My biggest problem with the modern Republican Party is their seeming abandonment of ideas. They are stuck in a terrible rut lately, and are redeemed (as a political force) only by their incomparable skill at branding. When one takes a serious look at their concepts for solving American problems, a simple pattern emerges. Health care system got you down? Cut taxes. Working class Americans can’t afford insurance? Cut taxes. Manufacturing base eroding? Cut taxes. Energy system a relic from the previous century? Cut taxes.
I have to admit to liking the idea of cutting taxes. Who wouldn’t? Paying the government is one of those steady annoyances that can become too much in light of everything else. You see a chunk of your cash go before you get your paycheck, then you pay sales tax locally. You pay fees to drive your car, own your dog, and start a business. On top of everything else, you pay property taxes. Taxes, taxes, taxes. Then you see the size of the government budget, hear someone screaming about fiscal irresponsibility and wonder, “What the hell am I paying all of this for?”
When you take a breath, and sit down in contemplation, it is easy to get lost in the things you are paying for. Most folks who have ever pleaded in exasperation for “someone to do something about this”, have found relief in some government action. To be certain, not all actions are just, efficient, or necessary. But it is a curious fact that the entire country, including conservatives who don’t want the government involved in business, was furious in its demand that the government fix the Gulf Oil Spill. More curious, were the accusations by conservatives that the Obama Administration did not do enough prior to the spill. Conservatives wanting for lack of deeper government involvement in commerce? Very curious indeed.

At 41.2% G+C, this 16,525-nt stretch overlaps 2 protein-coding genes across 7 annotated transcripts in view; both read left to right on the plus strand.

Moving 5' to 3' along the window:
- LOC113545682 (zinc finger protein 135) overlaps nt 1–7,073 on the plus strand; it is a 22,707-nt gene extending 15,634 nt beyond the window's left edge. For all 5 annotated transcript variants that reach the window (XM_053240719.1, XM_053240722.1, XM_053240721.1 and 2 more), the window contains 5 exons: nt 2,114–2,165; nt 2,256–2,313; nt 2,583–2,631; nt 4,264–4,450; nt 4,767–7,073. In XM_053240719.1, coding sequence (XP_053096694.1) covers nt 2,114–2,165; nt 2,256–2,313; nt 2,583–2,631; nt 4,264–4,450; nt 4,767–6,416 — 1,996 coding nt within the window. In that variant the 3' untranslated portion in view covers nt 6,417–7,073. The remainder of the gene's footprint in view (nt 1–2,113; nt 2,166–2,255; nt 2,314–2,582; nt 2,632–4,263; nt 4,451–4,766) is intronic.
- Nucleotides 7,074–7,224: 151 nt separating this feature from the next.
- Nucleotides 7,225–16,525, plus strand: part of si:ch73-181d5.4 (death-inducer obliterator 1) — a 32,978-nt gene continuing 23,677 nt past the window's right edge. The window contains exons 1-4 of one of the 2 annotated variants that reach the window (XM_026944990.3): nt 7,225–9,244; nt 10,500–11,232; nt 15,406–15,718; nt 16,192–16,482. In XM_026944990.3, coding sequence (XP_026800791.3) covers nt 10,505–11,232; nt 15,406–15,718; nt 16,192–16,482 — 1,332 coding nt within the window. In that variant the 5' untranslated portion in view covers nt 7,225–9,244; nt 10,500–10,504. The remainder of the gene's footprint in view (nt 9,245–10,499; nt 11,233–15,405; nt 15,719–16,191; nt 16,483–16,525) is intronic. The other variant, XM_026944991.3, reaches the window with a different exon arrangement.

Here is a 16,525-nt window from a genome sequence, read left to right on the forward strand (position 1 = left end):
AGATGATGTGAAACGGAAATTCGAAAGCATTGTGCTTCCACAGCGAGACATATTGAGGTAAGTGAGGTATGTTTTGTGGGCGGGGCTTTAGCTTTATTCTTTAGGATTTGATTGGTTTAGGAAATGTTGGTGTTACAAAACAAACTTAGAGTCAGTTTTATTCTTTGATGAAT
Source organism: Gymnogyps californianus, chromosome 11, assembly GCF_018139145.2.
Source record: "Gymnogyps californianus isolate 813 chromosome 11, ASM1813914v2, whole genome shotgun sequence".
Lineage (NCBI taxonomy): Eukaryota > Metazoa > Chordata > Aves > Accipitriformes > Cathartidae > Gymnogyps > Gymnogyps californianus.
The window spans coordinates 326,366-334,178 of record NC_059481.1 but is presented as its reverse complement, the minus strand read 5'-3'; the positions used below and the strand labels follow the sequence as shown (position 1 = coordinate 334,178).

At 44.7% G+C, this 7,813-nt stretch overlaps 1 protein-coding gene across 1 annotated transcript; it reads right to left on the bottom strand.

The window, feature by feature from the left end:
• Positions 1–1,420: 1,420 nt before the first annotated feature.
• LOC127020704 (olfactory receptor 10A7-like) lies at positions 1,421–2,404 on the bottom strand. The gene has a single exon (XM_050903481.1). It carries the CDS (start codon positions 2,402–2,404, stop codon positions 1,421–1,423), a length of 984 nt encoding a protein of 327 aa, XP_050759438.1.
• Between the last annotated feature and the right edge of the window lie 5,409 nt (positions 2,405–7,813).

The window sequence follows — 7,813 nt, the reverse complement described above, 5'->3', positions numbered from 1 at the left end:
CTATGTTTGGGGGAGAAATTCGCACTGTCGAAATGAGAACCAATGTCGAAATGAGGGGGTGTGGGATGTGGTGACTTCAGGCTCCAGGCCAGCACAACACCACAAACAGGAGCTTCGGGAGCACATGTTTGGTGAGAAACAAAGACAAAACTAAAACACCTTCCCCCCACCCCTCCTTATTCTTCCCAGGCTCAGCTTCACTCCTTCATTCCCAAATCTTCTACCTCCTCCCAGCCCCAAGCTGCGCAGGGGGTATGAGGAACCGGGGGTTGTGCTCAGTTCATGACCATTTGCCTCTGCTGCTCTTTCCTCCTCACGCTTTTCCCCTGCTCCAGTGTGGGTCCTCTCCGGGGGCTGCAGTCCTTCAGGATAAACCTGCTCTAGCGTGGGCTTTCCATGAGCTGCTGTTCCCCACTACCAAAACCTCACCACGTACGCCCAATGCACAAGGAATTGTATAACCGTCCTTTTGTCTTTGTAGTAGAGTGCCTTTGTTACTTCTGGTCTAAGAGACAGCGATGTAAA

We all instinctively recognize that the market can’t handle everything. We all instinctively acknowledge that, were there no traffic cops, we would go to fast. The sum total of all of the fears and recognitions of our mutual shortfalls is expressed in government action; and that action requires money. The commercial infrastructure that the business community in the United States enjoys is payed for in tax dollars. Roads, dams, levees, locks, bridges, and the freedom to operate with limited fear because of the world’s best military, police, and fire protection are all business benefits that taxes pay for. An educated workforce that labors under the knowledge that some level of dignity will attach to retirement is also a byproduct of taxes.
All of the above, with the notable exception of the military, are in decline in America. We are laying off teachers, consolidating schools, and trimming the rolls of police. The American Society of Civil Engineers issues a report card on American infrastructure; in 2009 the grade was a D. The society estimated a 5 year investment of $2.2 trillion was needed to bring our infrastructure back to par. Friends, this is a shortfall in investment that will cripple our nation’s competitiveness in this century. To make it more critical, that estimate does not account for any investment in real modernization of our energy and transportation grids. We are doing all of these things, because we the people have decided against taxes.